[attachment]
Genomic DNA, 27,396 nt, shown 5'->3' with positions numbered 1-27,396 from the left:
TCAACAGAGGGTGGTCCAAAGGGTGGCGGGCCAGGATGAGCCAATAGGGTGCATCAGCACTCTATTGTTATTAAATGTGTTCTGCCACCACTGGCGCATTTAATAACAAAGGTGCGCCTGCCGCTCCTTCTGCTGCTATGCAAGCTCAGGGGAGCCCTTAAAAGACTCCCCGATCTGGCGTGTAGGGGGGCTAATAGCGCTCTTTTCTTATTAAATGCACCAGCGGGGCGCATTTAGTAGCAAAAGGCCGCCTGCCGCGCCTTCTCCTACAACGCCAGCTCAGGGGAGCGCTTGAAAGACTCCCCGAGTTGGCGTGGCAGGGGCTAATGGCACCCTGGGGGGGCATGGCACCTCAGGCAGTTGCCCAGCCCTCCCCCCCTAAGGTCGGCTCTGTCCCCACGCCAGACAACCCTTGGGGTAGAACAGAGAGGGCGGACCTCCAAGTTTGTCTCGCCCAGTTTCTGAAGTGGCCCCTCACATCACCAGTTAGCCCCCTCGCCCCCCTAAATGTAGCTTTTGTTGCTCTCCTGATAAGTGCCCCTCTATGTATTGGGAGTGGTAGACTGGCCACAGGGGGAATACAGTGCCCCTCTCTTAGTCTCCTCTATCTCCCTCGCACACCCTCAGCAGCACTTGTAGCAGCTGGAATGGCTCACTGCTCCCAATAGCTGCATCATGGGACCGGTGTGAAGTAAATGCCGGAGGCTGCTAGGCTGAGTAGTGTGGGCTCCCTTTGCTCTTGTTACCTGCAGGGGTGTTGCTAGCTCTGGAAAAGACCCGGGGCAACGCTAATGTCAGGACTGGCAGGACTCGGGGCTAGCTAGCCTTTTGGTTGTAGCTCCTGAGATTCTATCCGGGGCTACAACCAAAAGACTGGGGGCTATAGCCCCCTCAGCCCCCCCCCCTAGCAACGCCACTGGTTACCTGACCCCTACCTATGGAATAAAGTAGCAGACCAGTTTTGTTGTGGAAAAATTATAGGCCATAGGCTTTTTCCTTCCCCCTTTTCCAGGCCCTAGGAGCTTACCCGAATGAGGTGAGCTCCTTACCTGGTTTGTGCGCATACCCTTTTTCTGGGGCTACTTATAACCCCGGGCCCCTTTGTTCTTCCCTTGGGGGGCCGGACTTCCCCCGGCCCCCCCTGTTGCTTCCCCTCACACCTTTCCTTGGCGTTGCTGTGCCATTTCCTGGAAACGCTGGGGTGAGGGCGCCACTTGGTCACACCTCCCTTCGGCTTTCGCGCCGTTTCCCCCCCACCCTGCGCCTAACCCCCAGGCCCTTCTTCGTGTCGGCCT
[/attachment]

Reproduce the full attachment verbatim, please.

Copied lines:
Genomic DNA, 27,396 nt, shown 5'->3' with positions numbered 1-27,396 from the left:
TCAACAGAGGGTGGTCCAAAGGGTGGCGGGCCAGGATGAGCCAATAGGGTGCATCAGCACTCTATTGTTATTAAATGTGTTCTGCCACCACTGGCGCATTTAATAACAAAGGTGCGCCTGCCGCTCCTTCTGCTGCTATGCAAGCTCAGGGGAGCCCTTAAAAGACTCCCCGATCTGGCGTGTAGGGGGGCTAATAGCGCTCTTTTCTTATTAAATGCACCAGCGGGGCGCATTTAGTAGCAAAAGGCCGCCTGCCGCGCCTTCTCCTACAACGCCAGCTCAGGGGAGCGCTTGAAAGACTCCCCGAGTTGGCGTGGCAGGGGCTAATGGCACCCTGGGGGGGCATGGCACCTCAGGCAGTTGCCCAGCCCTCCCCCCCTAAGGTCGGCTCTGTCCCCACGCCAGACAACCCTTGGGGTAGAACAGAGAGGGCGGACCTCCAAGTTTGTCTCGCCCAGTTTCTGAAGTGGCCCCTCACATCACCAGTTAGCCCCCTCGCCCCCCTAAATGTAGCTTTTGTTGCTCTCCTGATAAGTGCCCCTCTATGTATTGGGAGTGGTAGACTGGCCACAGGGGGAATACAGTGCCCCTCTCTTAGTCTCCTCTATCTCCCTCGCACACCCTCAGCAGCACTTGTAGCAGCTGGAATGGCTCACTGCTCCCAATAGCTGCATCATGGGACCGGTGTGAAGTAAATGCCGGAGGCTGCTAGGCTGAGTAGTGTGGGCTCCCTTTGCTCTTGTTACCTGCAGGGGTGTTGCTAGCTCTGGAAAAGACCCGGGGCAACGCTAATGTCAGGACTGGCAGGACTCGGGGCTAGCTAGCCTTTTGGTTGTAGCTCCTGAGATTCTATCCGGGGCTACAACCAAAAGACTGGGGGCTATAGCCCCCTCAGCCCCCCCCCCTAGCAACGCCACTGGTTACCTGACCCCTACCTATGGAATAAAGTAGCAGACCAGTTTTGTTGTGGAAAAATTATAGGCCATAGGCTTTTTCCTTCCCCCTTTTCCAGGCCCTAGGAGCTTACCCGAATGAGGTGAGCTCCTTACCTGGTTTGTGCGCATACCCTTTTTCTGGGGCTACTTATAACCCCGGGCCCCTTTGTTCTTCCCTTGGGGGGCCGGACTTCCCCCGGCCCCCCCTGTTGCTTCCCCTCACACCTTTCCTTGGCGTTGCTGTGCCATTTCCTGGAAACGCTGGGGTGAGGGCGCCACTTGGTCACACCTCCCTTCGGCTTTCGCGCCGTTTCCCCCCCACCCTGCGCCTAACCCCCAGGCCCTTCTTCGTGTCGGCCT